* Top 40, All-share both shed 0.41 pct
* Technical factors suggest short-term gains tough
* Retailers, miners lead market down
By Ed Stoddard
JOHANNESBURG, Nov 14 South African stocks fell
for a second straight session on Wednesday as disappointing
results dragged down retailers and a sell-off in mining stocks
continued despite the prospect of an end to a crippling strike
at Anglo American Platinum.
The JSE Top-40 index lost 0.41 percent to 33,042.71
while the broader All-share index also ended 0.41
percent lower at 37,241.79.
Both indices remain within striking distance of record peaks
scaled last week but analysts say technical factors will make it
difficult to set new highs in the short term.
"The momentum indicators are not strong. We're going to
struggle to punch through to new records," said George Glynos,
managing director at financial consultancy ETM.
For the Top 40 index, resistance would start to creep in
around 33,518 and then stiffen considerably around its record
level of 33,597.86 hit on Nov. 6, he added.
Technical indicators have shown that South African stocks
are overbought and they are now moving to neutral territory,
which could also slow any upward thrust.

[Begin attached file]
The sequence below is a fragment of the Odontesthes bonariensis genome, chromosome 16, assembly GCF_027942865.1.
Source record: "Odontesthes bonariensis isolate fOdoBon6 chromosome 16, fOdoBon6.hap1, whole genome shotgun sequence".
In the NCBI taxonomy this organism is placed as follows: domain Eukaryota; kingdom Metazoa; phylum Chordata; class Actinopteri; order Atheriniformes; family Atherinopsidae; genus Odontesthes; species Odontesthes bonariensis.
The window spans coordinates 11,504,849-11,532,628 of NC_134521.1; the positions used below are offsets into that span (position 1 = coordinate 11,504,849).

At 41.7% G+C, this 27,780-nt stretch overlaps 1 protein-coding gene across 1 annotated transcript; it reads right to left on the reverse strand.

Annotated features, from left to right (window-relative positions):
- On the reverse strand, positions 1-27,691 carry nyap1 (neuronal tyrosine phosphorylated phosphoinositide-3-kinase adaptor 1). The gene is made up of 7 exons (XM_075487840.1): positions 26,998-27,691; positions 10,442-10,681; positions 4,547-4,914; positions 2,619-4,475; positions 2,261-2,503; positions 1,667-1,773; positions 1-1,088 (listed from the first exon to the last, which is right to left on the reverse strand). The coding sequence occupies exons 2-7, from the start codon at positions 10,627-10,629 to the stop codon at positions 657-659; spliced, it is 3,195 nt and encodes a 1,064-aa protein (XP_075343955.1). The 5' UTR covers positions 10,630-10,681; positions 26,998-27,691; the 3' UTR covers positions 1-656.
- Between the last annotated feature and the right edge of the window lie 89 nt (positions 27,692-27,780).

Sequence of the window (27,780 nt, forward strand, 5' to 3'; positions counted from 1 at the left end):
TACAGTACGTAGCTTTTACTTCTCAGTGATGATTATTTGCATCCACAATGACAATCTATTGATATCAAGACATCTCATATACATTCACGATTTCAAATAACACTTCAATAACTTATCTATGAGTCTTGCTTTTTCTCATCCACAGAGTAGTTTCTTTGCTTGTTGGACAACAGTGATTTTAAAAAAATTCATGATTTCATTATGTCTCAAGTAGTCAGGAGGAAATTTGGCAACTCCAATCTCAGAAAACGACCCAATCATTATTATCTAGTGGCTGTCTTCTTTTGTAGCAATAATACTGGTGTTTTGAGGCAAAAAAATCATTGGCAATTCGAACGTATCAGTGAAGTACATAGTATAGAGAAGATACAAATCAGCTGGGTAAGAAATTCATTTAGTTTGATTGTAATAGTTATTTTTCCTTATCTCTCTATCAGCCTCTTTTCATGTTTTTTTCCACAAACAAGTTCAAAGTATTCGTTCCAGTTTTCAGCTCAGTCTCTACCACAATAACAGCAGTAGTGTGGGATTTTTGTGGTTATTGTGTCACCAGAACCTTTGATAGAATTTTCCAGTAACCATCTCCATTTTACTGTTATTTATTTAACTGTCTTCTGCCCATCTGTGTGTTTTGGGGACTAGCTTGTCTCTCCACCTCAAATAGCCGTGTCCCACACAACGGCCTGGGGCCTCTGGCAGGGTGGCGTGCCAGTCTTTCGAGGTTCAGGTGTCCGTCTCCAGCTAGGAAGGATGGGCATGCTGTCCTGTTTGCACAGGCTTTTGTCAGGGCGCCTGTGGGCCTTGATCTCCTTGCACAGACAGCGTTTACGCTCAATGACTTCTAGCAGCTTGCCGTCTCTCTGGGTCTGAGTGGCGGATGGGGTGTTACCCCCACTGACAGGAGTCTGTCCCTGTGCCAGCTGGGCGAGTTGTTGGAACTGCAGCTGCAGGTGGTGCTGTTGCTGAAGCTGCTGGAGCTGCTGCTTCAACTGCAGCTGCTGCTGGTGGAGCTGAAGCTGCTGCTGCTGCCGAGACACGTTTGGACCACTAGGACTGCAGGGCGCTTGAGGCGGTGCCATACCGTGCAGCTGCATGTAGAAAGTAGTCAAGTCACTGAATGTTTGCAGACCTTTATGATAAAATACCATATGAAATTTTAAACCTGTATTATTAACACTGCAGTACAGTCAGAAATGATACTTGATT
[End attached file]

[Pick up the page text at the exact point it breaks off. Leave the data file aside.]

The Top-40's 14-day relative strength index, one measure of
momentum, was around 54 on Wednesday. Technical traders who use
the 14-day RSI often view numbers near 70 as a signal to sell
and 30 to buy.
Retailers were in focus in Wednesday's session. Shares of
mid-cap Spar Group tumbled 3.7 percent to 122.30 rand
after the supermarket chain reported full-year earnings that
fell short of market expectations.
Mr. Price, which caters to lower income shoppers in
Africa's top economy, fell over one percent after it booked a 34
percent jump in first-half profit but warned of a tough business
environment in 2013.
Investors in general soured on retailers, with South
Africa's biggest listed apparel retailer, Truworths
International Ltd, stumbling 3.68 percent.
The relentless sell-off of mining shares was unabated
despite the wind down of the worst industrial action since the
end of apartheid in 1994. But the strikes have shaken investor
confidence to the core.
Amplats, the world's top producer, said it expected miners
to return to work on Thursday after accepting a new pay deal to
end weeks of wildcat strikes.
But in another sign of the mounting costs of the illegal
strikes that have swept South Africa's mines, it warned it would
cut annual profit by more than a fifth.
Amplats lost 2 percent to a 2012 low of 370.01 rand and
smaller rival Impala Platinum shed 3.25 percent.
Bullion producers also wilted, led by Africa's top gold mining
company, AngloGold Ashanti, which fell 3.40 percent.
Decliners outnumbered gainers by 151 to 140 while 62 stocks
closed unchanged. Volume was 190 million shares, slightly higher
than in recent sessions.
(Editing by Ed Cropley)